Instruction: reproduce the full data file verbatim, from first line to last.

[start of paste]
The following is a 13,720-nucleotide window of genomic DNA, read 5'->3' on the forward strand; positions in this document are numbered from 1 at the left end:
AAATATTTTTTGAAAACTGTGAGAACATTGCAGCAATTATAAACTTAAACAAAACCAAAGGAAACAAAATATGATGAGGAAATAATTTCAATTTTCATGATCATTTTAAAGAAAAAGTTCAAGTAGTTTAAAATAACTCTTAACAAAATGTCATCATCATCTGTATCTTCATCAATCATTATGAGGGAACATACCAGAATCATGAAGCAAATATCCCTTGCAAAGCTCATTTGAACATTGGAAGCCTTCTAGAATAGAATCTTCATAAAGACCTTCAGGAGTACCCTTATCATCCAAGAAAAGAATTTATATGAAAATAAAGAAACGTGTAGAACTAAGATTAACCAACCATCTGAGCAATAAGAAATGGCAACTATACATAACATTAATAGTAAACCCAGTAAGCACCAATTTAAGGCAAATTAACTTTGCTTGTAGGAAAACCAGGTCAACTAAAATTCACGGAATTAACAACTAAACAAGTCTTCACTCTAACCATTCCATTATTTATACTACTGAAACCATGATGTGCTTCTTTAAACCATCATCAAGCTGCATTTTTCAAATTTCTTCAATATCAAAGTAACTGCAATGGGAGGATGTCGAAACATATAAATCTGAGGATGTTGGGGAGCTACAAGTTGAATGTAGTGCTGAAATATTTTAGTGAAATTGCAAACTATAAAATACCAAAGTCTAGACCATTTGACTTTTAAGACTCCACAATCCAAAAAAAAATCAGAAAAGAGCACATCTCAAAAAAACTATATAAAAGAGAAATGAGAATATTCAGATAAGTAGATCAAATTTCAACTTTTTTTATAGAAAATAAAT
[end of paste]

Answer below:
The following is a 13,720-nucleotide window of genomic DNA, read 5'->3' on the forward strand; positions in this document are numbered from 1 at the left end:
AAATATTTTTTGAAAACTGTGAGAACATTGCAGCAATTATAAACTTAAACAAAACCAAAGGAAACAAAATATGATGAGGAAATAATTTCAATTTTCATGATCATTTTAAAGAAAAAGTTCAAGTAGTTTAAAATAACTCTTAACAAAATGTCATCATCATCTGTATCTTCATCAATCATTATGAGGGAACATACCAGAATCATGAAGCAAATATCCCTTGCAAAGCTCATTTGAACATTGGAAGCCTTCTAGAATAGAATCTTCATAAAGACCTTCAGGAGTACCCTTATCATCCAAGAAAAGAATTTATATGAAAATAAAGAAACGTGTAGAACTAAGATTAACCAACCATCTGAGCAATAAGAAATGGCAACTATACATAACATTAATAGTAAACCCAGTAAGCACCAATTTAAGGCAAATTAACTTTGCTTGTAGGAAAACCAGGTCAACTAAAATTCACGGAATTAACAACTAAACAAGTCTTCACTCTAACCATTCCATTATTTATACTACTGAAACCATGATGTGCTTCTTTAAACCATCATCAAGCTGCATTTTTCAAATTTCTTCAATATCAAAGTAACTGCAATGGGAGGATGTCGAAACATATAAATCTGAGGATGTTGGGGAGCTACAAGTTGAATGTAGTGCTGAAATATTTTAGTGAAATTGCAAACTATAAAATACCAAAGTCTAGACCATTTGACTTTTAAGACTCCACAATCCAAAAAAAAATCAGAAAAGAGCACATCTCAAAAAAACTATATAAAAGAGAAATGAGAATATTCAGATAAGTAGATCAAATTTCAACTTTTTTTATAGAAAATAAAT